The repair and resurfacing of the R67 between Makhanda and Fort Beaufort has concluded. The section links 12 significant intersections in the Eastern Cape,
The R226 million project, which comprised the surfacing of the gravel shoulders, repair and resurfacing of the R67 Section 2 from the intersection with the N2 in the south (Makhanda) to the intersection with the R63 in the north (Fort Beaufort), provides a regional link between various smaller towns in the middle part of the province.
“The road was repaired where required, resurfaced, gravel shoulders surfaced to widen certain sections to improve safety, and new road markings, signs and road studs were installed,” said Mbulelo Peterson, SANRAL Southern Region Manager.
Approximately 70.7km of the road resurfaced extends northwards from the intersection to the national road N2 near Makhanda (km 0.0 road marker) to the intersection with the national road R63 at Fort Beaufort (km 70.7 road marker).
The R67 between Makhanda and Fort Beaufort links (and crosses) the District Municipalities of Sarah Baartman and Amathole and is in the Local Municipalities of Makana and Raymond Mhlaba (previously known as Nkonkobe).
The road fell under the jurisdiction of the Eastern Cape Department of Roads and Public Works (ECDRPW) until April 2012 and prior to that received limited asset preservation maintenance.
The roadworks comprised preventative special maintenance and included: surfacing of narrow gravel shoulders to reduce edge break maintenance; construction of a double seal with a S-E1 modified binder; construction of a double seal with a S-E1 modified binder in the Ecca Pass; milling off and replacement of asphalt to bridge decks; subsoil drains; concrete-lined drains; concrete foot paths and edge beams; earthworks for rest areas, finishing of the road reserve; fencing; road signs; installation of roadside furniture at rest areas; construction of a roadside vendor area and refurbishment of a historical monument along the route.
Some of the significant intersections encountered along the route are:
- N2 (0km road marker – Makhanda
- Municipal Road (MR0086) (west) to 0.2km road marker Makhanda
- Link road to Makhanda (1.1km road marker)
- District Road (DR02039) (east) to Committees Drift (9km road marker)
- District Road DR20396 (east) to Glen Melville Dam (15.4km road marker)
- District Road DR02043 (west) to Krans Drift and District Road DR02044 (east) to Committees Drift (21.2km road marker)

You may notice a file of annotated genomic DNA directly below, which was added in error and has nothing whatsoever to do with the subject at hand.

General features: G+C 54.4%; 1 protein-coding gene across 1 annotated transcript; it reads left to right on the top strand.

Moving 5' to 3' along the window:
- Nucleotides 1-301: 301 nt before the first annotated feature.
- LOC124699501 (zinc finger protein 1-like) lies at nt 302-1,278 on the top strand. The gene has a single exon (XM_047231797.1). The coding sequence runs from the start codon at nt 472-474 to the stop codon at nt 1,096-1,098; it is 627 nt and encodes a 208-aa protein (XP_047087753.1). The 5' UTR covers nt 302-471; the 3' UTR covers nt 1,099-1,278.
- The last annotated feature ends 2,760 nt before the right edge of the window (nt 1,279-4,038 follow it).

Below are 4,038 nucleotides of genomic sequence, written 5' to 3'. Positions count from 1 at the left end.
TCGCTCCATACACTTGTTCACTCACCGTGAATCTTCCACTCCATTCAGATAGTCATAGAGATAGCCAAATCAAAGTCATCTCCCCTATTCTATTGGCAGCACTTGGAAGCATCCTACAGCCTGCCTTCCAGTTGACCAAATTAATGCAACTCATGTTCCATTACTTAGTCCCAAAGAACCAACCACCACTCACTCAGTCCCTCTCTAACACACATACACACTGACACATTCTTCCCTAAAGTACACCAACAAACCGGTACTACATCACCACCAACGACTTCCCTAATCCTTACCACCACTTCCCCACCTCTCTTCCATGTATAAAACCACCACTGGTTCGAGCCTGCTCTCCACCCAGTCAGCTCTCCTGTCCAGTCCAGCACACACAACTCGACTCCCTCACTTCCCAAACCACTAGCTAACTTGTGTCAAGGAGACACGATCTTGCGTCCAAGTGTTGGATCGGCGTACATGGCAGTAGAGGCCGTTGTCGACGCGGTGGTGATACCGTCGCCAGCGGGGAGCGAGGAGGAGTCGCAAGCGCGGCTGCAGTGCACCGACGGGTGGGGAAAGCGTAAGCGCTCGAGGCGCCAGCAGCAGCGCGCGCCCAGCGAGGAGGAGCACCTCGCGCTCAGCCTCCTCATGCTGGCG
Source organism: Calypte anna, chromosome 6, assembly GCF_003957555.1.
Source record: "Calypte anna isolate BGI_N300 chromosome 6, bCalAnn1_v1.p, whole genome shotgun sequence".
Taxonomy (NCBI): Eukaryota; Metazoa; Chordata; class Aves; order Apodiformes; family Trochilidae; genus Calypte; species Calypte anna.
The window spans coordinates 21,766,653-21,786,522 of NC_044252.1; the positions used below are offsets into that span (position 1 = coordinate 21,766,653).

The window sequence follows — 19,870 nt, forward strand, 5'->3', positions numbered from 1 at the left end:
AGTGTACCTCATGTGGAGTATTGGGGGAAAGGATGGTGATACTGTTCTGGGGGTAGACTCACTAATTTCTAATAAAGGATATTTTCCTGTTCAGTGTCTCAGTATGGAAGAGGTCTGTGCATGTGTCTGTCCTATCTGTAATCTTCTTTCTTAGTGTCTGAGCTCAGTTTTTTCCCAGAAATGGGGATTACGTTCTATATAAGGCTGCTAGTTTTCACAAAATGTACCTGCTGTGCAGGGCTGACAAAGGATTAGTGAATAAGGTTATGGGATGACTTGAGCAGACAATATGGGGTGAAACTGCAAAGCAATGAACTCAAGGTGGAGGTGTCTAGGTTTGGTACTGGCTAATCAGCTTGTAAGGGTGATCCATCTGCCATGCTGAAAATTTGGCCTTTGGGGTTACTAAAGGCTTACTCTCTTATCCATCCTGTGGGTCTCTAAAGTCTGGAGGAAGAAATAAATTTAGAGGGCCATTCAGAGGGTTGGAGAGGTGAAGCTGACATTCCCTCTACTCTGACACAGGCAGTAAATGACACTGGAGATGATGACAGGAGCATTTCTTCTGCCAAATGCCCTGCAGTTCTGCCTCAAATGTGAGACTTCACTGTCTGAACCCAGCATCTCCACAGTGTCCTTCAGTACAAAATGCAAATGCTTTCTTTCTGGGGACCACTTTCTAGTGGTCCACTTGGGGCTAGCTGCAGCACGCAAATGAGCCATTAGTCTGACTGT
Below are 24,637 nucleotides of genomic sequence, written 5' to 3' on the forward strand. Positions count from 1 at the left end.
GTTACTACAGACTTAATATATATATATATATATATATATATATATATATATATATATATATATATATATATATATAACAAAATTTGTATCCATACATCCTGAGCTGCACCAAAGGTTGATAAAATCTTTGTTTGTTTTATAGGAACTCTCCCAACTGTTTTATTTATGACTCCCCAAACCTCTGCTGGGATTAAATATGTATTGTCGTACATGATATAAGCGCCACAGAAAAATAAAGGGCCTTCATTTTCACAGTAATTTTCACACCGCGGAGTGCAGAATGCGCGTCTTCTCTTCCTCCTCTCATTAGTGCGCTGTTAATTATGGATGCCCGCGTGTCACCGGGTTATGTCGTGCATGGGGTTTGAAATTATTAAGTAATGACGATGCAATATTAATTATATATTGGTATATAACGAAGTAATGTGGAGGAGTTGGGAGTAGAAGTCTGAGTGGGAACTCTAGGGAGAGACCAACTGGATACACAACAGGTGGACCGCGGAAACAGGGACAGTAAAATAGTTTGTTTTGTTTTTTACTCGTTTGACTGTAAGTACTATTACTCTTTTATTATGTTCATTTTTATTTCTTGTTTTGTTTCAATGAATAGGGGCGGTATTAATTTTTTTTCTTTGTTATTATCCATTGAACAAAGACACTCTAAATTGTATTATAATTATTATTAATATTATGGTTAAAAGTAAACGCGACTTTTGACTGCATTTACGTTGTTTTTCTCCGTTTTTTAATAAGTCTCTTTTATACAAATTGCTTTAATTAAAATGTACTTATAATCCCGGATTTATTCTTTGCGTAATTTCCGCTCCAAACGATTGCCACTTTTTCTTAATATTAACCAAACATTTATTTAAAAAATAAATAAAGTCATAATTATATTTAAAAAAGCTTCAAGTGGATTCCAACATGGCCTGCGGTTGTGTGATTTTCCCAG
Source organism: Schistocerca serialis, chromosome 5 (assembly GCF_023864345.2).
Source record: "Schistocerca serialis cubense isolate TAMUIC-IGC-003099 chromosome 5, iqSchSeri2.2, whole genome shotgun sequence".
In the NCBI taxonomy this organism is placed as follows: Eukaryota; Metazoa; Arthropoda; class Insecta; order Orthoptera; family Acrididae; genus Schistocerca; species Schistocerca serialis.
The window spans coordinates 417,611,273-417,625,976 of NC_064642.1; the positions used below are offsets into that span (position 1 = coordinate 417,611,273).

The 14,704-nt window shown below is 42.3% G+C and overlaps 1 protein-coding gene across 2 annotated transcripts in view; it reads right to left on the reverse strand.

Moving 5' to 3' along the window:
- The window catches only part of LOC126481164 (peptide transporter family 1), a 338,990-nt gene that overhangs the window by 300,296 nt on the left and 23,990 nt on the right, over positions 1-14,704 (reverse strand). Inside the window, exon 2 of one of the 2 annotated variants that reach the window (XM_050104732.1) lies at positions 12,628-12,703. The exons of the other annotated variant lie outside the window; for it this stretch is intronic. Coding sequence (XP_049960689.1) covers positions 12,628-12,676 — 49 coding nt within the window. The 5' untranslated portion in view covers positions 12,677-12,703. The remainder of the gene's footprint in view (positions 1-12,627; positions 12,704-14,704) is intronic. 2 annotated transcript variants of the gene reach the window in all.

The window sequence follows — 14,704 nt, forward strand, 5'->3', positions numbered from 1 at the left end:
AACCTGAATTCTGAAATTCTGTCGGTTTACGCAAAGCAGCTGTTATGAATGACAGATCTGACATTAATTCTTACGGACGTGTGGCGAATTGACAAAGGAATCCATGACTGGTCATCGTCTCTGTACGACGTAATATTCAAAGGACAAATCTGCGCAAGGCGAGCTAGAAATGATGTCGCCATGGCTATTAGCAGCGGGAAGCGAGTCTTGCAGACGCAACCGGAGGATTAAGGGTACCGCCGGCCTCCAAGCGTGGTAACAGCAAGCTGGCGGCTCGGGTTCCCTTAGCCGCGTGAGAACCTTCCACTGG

- Entrance to Fort Brown police station (22.6km road marker)
- District Road DR02055 (west) to Douglas Heights (28.2km road marker)
- District Road DR92044 (west) to Prieel (50.6km road marker)
- District Road DR02059 (west) to Prieel (50.6km road marker)
- District Road DR02475 (east) (63.2km road marker)
- District Road DR024461 (west) (68.8km road marker); and
- R63 (70.7km road marker).
“Community development was also a key initiative on the project where 29 targeted enterprises were employed to work on various parts of the works in order to achieve the targeted enterprise expenditure set by SANRAL,” said Peterson.
Accredited training was provided to 360 people who attended various courses. Training included tendering for construction contracts; fencing; slurry placing; health and safety awareness; environmental awareness; basic first aid; road safety for construction works; use and maintain basic hand tools; use and maintain power hand tools; concrete handling, placing and finishing; basic shuttering; paving; steel fixing; road safety for construction workers; apply health and safety on a construction site; and risk assessment.
Mandisa Zixesha, owner of Nema Distributors, had a two-year contract working on the project.
“We were initially awarded the contract for clearing bush and erecting a 16km fence. But we showed great construction skill, performed well and our staff were willing individuals, finishing everything before the deadline and so we were given the opportunity to complete a job which could not be finished by a previous contractor. That is how we landed working on a 4km sub-soil drains contract,” said Zixesha.
Nema Distributors, located in Fort Beaufort, started as a CIDB Level 1 CE and 1 SQ and upgraded to 2 CEPE and 2 SQ. During the contract Zixesha employed 12 people, alternating between seven or eight people per project.
“We gained valuable experience while working on this project. The certificate of completion we received, and experience gained while working on this project will allow us to be more confident when we tender for other projects.
“We are happy the road has been upgraded. In the past the road was bad to drive on and bridges were not up to standard. The road was bumpy and small. The widening of the road has improved the road and it is safer to travel on,” she said.
Some staff also received training in risk assessment, health and safety and basic first aid and received NQF level 2 certificates upon completion.
Mbulelo Kitsili, owner of Kitsili Trading, was contracted to build furniture and paving for three rest areas over four months. He employed seven people on the project.
Kitsili Trading is based in Grahamstown and started as a CIDB level 1. “Once we receive the certificate of completion, we hope to upgrade to CICB level 3,” said Kitsili.
Kitsili underwent risk assessment training and received an NQF level 2 certificate upon completion.
“Some motorists make use of the rest areas and I believe others will be encouraged to take necessary breaks before heading back on their journey.”
Kitsili added that his goal is to continue working in the civil industry.
“I look forward to other construction tendering opportunities and believe the experience gained and completion certificate will assist when you apply for other tenders,” said Kitsili.